A local trauma nurse is hosting a first aid class aimed at teaching riders what to do in the event of a Chicago motorcycle accident.
The Sun-Times reports that the clinical nurse at Loyola Center for Heart & Health Medicine in Park Ridge developed the idea after a decade of treating motorcycle victims in the emergency room and suffering a motorcycle accident of her own in 2006. That accident was caused by a motorist throwing a Gatorade bottle out the window. The nurse suffered a dislocated shoulder, broken ankle and severe road rash after laying her bike down on I-55.Fellow riders assisted her during the 40-minute wait for emergency personnel to arrive.
“I realized how ill-prepared motorcyclists are for accidents — including me at that time,” said Teresa McClelland. “And I realized how important it was that the riders with me knew what to do.”
She began teaching a class called A Crash Course for the Motorcyclist to motorcycle riders, scooter riders, EMS workers and nurses. The crash focuses on what to do in the minutes after a motorcycle accident to secure the scene and assist the injured until professional help arrives.
As Chicago injury lawyers we applaud such programs and encourage every rider to take advantage of safety instruction.
“Usually, the first person at the scene [of a motorcycle accident] is another cyclist — and often these accidents are in rural areas,” she told the Sun-Times. “I am trying to train bikers how to handle that golden hour between the accident and when the emergency response team arrives.”
Advice in the class includes information on securing the scene, how and when to move an injured rider, traffic control, how to move a motorcycle, and the proper information to provide a 911 dispatcher. McClelland is also the director of training and curriculum for Rescue Riders, a non-profit group of volunteer bikers who lend their emergency response training to large motorcycle events.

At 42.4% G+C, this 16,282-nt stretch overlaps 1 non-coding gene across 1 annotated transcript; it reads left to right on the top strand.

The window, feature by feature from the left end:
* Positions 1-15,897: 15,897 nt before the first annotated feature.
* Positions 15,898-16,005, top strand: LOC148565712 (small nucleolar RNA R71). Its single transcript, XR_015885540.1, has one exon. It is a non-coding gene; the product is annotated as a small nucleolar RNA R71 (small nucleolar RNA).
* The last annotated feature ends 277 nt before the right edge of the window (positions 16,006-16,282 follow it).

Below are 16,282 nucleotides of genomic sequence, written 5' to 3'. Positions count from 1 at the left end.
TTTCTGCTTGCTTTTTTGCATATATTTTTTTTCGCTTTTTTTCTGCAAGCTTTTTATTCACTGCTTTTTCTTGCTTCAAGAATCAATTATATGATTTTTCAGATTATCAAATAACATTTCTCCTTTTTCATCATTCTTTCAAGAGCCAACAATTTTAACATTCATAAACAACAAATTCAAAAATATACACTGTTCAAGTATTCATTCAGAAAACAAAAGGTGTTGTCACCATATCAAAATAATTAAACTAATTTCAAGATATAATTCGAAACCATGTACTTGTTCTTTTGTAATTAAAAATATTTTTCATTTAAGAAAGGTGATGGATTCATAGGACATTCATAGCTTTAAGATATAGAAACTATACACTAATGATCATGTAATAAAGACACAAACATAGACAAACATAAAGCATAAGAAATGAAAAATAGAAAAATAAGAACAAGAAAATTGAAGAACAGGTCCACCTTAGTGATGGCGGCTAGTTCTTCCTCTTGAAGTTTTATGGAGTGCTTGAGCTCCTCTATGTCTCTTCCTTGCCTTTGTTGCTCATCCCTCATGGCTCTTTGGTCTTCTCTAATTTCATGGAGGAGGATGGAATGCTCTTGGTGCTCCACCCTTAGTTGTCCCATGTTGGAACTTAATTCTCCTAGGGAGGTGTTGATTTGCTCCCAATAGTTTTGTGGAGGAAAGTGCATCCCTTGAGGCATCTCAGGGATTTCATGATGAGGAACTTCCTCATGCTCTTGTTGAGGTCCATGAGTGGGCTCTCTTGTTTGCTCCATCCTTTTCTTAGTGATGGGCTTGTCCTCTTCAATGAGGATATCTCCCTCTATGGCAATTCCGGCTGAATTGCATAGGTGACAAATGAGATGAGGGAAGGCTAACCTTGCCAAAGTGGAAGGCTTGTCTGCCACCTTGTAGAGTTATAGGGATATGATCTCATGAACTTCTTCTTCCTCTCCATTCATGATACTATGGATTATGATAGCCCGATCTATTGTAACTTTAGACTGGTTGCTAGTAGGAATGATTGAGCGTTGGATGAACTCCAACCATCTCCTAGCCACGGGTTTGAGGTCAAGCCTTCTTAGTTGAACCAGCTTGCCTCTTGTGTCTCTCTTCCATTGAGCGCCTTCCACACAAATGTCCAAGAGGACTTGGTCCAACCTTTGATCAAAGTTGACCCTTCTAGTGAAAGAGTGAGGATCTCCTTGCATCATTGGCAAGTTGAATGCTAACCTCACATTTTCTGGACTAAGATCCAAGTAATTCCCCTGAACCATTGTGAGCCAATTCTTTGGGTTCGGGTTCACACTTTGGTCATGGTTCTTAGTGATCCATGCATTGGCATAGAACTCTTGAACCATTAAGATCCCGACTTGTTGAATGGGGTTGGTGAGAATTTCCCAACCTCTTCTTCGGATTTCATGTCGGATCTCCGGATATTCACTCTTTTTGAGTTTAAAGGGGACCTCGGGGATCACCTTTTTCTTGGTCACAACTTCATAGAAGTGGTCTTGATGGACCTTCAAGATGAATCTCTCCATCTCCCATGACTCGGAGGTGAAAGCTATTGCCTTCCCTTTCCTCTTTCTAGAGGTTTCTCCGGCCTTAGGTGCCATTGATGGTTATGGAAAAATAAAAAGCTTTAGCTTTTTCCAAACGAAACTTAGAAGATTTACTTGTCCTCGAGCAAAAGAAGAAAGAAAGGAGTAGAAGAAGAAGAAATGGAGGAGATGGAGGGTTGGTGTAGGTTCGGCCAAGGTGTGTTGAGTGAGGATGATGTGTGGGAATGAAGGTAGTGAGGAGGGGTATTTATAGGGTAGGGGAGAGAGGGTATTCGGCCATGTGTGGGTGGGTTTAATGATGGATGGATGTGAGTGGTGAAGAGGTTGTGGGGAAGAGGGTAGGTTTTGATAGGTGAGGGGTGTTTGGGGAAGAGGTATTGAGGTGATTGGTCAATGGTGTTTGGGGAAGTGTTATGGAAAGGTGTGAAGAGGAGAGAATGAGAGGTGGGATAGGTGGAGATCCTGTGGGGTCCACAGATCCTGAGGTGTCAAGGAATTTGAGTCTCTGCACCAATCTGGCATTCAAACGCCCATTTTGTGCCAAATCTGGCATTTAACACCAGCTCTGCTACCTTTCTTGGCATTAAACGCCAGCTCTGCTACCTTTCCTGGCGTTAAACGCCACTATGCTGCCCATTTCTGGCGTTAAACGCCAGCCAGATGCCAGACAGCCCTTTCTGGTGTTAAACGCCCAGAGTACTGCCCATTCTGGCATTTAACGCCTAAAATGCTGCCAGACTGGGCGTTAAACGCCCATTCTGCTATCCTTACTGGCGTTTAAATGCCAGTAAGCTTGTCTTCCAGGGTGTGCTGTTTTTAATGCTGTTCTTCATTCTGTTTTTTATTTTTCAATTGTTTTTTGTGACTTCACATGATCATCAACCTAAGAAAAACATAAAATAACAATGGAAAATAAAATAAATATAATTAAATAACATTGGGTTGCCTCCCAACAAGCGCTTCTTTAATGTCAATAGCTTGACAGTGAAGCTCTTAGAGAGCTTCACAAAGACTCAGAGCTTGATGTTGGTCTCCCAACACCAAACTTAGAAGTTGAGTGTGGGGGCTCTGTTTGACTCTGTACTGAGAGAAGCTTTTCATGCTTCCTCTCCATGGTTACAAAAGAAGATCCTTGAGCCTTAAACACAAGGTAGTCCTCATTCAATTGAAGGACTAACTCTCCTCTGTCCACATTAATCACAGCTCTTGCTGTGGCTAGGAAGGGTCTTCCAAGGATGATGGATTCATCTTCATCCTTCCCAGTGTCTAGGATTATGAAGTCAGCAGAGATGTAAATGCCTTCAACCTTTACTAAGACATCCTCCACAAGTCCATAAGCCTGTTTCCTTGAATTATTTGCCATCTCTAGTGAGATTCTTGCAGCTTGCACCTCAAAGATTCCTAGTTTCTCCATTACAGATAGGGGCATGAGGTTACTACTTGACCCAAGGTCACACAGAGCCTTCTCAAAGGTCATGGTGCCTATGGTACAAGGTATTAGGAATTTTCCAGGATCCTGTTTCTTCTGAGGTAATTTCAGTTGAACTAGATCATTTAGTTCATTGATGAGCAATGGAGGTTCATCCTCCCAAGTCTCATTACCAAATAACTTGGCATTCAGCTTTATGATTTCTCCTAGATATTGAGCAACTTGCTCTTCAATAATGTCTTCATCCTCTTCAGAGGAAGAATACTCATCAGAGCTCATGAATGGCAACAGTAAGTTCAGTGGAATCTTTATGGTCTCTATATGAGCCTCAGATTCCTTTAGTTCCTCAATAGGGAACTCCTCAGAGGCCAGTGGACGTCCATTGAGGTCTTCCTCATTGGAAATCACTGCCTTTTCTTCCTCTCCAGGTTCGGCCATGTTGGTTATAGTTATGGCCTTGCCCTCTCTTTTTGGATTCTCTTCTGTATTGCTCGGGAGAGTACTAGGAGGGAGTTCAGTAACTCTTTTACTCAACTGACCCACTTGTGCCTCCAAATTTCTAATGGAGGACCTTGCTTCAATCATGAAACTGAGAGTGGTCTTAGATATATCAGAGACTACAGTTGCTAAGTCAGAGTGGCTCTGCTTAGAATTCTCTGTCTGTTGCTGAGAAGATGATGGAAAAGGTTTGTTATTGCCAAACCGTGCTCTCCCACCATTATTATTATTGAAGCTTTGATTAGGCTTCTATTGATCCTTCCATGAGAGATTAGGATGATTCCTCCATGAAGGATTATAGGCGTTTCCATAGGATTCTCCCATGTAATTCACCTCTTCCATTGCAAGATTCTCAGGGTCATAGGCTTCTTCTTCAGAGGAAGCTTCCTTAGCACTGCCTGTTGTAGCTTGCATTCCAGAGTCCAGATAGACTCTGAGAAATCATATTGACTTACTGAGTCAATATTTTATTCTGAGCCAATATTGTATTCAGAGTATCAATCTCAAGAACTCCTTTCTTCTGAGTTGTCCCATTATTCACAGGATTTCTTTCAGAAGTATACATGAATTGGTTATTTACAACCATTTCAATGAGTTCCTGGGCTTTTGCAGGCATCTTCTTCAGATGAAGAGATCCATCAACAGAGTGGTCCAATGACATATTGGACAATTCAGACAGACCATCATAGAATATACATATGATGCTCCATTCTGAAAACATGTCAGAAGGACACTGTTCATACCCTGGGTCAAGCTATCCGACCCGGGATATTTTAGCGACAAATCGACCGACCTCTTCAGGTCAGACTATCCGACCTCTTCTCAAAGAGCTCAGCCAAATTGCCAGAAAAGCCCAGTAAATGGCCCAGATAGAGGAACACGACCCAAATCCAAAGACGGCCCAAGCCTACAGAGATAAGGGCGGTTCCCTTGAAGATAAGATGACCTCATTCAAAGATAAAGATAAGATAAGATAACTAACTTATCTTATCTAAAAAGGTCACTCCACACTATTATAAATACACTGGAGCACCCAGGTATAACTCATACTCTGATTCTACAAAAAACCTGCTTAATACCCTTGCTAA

She understands the grim statistics faced by riders — 17 percent of crashes involve motorcycle riders, who are eight times more likely to be seriously injured than car drivers. Ninety-eight percent of motorcycle accidents involving another vehicle result in injuries to the rider. Almost half result in serious or life-threatening injuries.
Not only does she encourage every rider to take a safety course, she encourages them to get CPR training and to enroll in an accident management class as well. Basic and advanced safety courses are being offered at Loyola University Health System on the following Saturdays: July 24, Sept. 4, Sept. 18, Oct. 2, Oct. 16, Nov. 13 and Nov. 27.
For additional information visit www.accidentscene.org.
If you have been injured in a motorcycle accident, contact the Chicago injury attorneys at Abels & Annes for a free and confidential appointment to discuss your rights. Call (866) 99-ABELS. There is no fee unless you win.